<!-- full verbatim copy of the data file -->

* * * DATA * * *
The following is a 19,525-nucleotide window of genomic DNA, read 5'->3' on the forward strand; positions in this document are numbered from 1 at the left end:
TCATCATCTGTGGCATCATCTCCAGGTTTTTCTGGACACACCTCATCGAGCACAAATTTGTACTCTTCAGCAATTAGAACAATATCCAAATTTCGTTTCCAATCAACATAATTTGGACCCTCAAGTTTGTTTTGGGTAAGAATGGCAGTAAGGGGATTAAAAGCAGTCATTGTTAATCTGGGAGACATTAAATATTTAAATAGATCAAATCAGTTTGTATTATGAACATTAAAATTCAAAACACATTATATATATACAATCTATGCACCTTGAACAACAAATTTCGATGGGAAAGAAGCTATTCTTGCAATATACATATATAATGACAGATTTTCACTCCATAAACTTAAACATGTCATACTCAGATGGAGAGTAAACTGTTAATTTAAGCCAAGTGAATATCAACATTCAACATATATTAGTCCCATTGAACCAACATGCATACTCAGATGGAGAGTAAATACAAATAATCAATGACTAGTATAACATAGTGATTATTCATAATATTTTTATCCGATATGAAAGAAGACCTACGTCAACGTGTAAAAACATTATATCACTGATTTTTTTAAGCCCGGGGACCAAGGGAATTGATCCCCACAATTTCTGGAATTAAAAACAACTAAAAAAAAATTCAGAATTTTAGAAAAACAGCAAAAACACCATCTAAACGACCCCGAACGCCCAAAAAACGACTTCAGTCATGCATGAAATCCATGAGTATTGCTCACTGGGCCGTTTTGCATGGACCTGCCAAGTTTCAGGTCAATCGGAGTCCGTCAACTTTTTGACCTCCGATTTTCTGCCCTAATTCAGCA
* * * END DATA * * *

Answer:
The following is a 19,525-nucleotide window of genomic DNA, read 5'->3' on the forward strand; positions in this document are numbered from 1 at the left end:
TCATCATCTGTGGCATCATCTCCAGGTTTTTCTGGACACACCTCATCGAGCACAAATTTGTACTCTTCAGCAATTAGAACAATATCCAAATTTCGTTTCCAATCAACATAATTTGGACCCTCAAGTTTGTTTTGGGTAAGAATGGCAGTAAGGGGATTAAAAGCAGTCATTGTTAATCTGGGAGACATTAAATATTTAAATAGATCAAATCAGTTTGTATTATGAACATTAAAATTCAAAACACATTATATATATACAATCTATGCACCTTGAACAACAAATTTCGATGGGAAAGAAGCTATTCTTGCAATATACATATATAATGACAGATTTTCACTCCATAAACTTAAACATGTCATACTCAGATGGAGAGTAAACTGTTAATTTAAGCCAAGTGAATATCAACATTCAACATATATTAGTCCCATTGAACCAACATGCATACTCAGATGGAGAGTAAATACAAATAATCAATGACTAGTATAACATAGTGATTATTCATAATATTTTTATCCGATATGAAAGAAGACCTACGTCAACGTGTAAAAACATTATATCACTGATTTTTTTAAGCCCGGGGACCAAGGGAATTGATCCCCACAATTTCTGGAATTAAAAACAACTAAAAAAAAATTCAGAATTTTAGAAAAACAGCAAAAACACCATCTAAACGACCCCGAACGCCCAAAAAACGACTTCAGTCATGCATGAAATCCATGAGTATTGCTCACTGGGCCGTTTTGCATGGACCTGCCAAGTTTCAGGTCAATCGGAGTCCGTCAACTTTTTGACCTCCGATTTTCTGCCCTAATTCAGCA